• Voicing his own concerns over the elimination of Americans’ choice and control under a one-size-fits-all system, Ohio Representative Tim Ryan (D-OH) said on CNN“Do you like what you have?  If you do, the federal government and Bernie Sanders and Elizabeth Warren and others shouldn’t be coming into your home and saying you have to get on this other alternative government program.”  Meanwhile, David Pepper, Ohio’s Democratic Party chairman, also spoke out against one-size-fits-all government-controlled health insurance systems, “arguing that Medicare for All – and ultimately abolishing private health insurance plans – could turn off many voters here,” CNN reports.  
  • Appearing on ABC, President Barack Obama’s former chief of staff Rahm Emanuel called Medicare for All “an untenable position,” as it would “eliminate 150 million people’s health care.”  Earlier this year, President Barack Obama “warned a group of freshman House Democrats … about the costs associated with some one-size-fits-all new government health insurance systems, encouraging members to look at price tags” in what was widely seen as “a cautionary note about Medicare-for-all,” The Washington Post reported.  And former top Obama administration official Gene Sperling encouraged Democrats “to focus on your end goal, which is affordable health care … Don’t get locked into my way or the highway on how to get there.”
  • Senate Minority Whip Dick Durbin (D-IL), cautioned that a nominee who embraces a one-size-fits-all system “may hurt the party in the general election,” the Washington Examiner reported.  
  • VICE News reports that former Senate Democratic Leader Harry Reid “was blunt when asked if he thought supporting Medicare for All would be problematic in the 2020 general election.  ‘Of course it would be,’ he said.  ‘How are you going to get it passed?’”
  • Meanwhile former Democratic Vice Presidential nominee Joe Lieberman added that while “Medicare-for-all sounds good as a slogan – it will cost an enormous amount of money.  Bernie Sanders himself said everybody’s taxes, including the middle class, will go up … Don’t do something so big that it will turn against them next year. 
  • Previously, Democratic Congressional Campaign Committee (DCCC) Chairwoman Rep. Cheri Bustos said to The Hill  that “the $33 trillion price tag for Medicare for all is a little scary,” adding “it’s just hard to conceive how that would work,” a sentiment she later doubled down on in an interview with CNN.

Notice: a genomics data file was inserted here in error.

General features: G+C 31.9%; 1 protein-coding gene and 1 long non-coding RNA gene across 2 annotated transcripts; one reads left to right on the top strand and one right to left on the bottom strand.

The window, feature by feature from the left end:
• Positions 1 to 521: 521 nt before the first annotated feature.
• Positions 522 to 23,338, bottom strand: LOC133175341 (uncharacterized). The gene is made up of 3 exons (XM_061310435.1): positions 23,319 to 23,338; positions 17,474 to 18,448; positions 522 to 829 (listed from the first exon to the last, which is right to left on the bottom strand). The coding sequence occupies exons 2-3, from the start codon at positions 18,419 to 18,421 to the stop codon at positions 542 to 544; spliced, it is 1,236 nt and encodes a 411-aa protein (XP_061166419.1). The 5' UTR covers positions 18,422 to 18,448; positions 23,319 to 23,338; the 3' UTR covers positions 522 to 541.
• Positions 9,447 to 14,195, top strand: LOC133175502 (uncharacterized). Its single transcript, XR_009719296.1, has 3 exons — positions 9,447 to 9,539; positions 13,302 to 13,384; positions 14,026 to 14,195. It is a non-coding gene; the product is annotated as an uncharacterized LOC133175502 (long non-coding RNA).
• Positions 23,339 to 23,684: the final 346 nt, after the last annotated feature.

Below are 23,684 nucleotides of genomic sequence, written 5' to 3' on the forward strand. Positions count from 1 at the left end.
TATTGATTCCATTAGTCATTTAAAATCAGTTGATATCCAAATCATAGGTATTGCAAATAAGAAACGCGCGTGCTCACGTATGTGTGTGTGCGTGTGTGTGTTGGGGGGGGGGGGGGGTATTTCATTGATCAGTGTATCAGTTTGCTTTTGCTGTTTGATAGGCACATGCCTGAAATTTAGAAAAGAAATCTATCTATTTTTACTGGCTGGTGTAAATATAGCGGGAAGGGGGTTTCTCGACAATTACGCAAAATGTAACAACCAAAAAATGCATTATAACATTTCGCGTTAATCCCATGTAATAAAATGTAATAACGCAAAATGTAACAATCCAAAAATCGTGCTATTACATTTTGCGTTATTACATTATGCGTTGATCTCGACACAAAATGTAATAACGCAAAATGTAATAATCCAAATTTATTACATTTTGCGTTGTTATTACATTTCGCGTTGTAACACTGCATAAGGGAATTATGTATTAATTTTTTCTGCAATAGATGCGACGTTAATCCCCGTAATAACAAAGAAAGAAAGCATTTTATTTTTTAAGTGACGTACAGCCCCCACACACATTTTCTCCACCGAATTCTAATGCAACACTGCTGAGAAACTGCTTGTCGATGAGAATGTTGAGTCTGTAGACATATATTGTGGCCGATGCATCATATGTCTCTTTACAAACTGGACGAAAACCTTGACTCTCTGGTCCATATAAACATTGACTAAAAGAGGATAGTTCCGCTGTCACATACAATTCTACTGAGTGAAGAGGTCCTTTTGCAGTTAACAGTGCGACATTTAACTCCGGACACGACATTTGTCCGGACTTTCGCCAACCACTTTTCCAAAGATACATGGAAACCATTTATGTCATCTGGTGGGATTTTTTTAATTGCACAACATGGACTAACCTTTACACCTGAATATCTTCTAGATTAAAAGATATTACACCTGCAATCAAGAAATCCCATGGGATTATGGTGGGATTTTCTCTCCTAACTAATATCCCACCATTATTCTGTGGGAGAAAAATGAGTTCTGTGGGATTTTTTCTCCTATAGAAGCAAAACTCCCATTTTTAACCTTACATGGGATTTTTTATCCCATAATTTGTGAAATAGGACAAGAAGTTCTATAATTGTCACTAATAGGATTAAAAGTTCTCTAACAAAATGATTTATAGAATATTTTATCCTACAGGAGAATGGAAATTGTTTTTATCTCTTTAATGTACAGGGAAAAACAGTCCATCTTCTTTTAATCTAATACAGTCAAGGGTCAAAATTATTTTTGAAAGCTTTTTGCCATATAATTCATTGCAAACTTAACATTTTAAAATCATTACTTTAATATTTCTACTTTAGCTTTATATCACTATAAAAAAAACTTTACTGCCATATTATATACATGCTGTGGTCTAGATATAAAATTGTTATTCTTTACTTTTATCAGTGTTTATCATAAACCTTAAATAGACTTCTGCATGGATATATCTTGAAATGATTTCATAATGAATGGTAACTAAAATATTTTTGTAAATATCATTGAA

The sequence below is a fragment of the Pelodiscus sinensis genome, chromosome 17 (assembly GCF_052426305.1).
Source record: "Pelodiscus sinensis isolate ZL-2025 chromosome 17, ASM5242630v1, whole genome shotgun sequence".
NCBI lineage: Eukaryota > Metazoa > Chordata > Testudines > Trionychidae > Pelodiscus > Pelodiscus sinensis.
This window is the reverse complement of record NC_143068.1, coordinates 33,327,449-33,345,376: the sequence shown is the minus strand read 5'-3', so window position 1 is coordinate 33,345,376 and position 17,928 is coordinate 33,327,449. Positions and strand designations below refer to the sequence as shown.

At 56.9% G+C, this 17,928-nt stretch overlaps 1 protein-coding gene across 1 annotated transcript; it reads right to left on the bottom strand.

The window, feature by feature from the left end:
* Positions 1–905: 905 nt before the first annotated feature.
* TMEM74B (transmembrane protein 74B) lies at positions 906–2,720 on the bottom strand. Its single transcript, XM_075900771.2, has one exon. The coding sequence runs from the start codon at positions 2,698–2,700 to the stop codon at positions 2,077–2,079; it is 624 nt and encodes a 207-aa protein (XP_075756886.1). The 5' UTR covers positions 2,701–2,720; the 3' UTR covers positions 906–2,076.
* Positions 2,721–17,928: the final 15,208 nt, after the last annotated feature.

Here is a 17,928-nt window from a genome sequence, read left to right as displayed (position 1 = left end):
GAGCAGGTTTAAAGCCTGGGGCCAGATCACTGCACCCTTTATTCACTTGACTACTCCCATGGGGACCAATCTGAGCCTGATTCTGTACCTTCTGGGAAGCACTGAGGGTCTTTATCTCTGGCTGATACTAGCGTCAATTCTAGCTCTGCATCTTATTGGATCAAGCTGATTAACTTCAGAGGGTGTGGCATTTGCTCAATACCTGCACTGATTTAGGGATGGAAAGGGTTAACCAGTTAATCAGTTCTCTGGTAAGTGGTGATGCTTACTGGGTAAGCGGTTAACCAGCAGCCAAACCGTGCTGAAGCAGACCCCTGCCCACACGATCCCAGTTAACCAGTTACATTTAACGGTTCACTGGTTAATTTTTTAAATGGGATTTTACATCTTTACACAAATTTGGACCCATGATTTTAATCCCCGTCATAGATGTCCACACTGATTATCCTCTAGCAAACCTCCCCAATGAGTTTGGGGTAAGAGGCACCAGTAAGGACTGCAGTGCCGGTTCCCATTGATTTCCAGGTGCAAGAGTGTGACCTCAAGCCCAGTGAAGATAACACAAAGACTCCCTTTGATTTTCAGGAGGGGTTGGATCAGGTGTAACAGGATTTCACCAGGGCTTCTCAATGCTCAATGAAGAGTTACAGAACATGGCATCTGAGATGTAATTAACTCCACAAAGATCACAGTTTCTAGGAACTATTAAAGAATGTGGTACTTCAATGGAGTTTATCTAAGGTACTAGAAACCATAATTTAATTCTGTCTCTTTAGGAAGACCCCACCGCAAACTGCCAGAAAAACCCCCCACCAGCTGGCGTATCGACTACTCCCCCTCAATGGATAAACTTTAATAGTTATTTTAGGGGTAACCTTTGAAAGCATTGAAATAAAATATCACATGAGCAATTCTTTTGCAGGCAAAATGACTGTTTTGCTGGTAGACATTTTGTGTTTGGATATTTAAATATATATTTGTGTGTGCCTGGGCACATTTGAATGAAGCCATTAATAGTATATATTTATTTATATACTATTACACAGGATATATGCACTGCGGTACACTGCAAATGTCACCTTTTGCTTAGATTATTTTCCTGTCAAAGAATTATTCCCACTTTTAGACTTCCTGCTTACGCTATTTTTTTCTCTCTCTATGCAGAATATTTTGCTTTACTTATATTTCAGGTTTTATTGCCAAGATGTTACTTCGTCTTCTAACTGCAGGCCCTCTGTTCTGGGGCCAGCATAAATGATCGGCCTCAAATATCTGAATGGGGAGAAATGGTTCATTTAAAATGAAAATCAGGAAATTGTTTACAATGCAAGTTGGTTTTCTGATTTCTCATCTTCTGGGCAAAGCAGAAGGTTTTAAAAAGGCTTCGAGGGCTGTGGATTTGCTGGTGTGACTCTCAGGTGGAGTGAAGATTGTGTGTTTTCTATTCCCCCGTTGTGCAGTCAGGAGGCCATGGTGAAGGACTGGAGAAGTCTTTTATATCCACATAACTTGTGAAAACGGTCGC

• And The Washington Examiner notes that “Rep. Frank Pallone, D-N.J., who chairs the Energy and Commerce Committee, also has drawn attention to the cost” of Medicare for all.

Meanwhile, as some proponents try to paint other new government-controlled health insurance systems – such as the public option and Medicare buy-in – as “moderate” proposals, these would ultimately lead to the same one-size-fits-all system overtime.  The New York Times reported recently that the public option “could be plenty disruptive” and “tilt in the same direction” as Medicare for All.  And, as Eric Levitz of New York Magazine writesthe public option “would not allow all Americans to ‘keep their private insurance if they prefer it’” and “would guarantee massive disruptions to private coverage.”

poll from Morning Consult and the Bipartisan Policy Center finds that “[i]mproving the current health-care system received the most support among voters, far more than repealing Obamacare or adopting ‘Medicare-for-All,” Bloomberg reports.  And the second edition of Voter Vitals – a tracking poll conducted nationwide and in 2020 battleground states by Locust Street Group for the Partnership for America’s Health Care Future – which finds that “as voters learn more about new government-run health care proposals, support for them is declining with a majority of voters preferring to build on and improve what we have today rather than start over with Medicare for All or the public option.”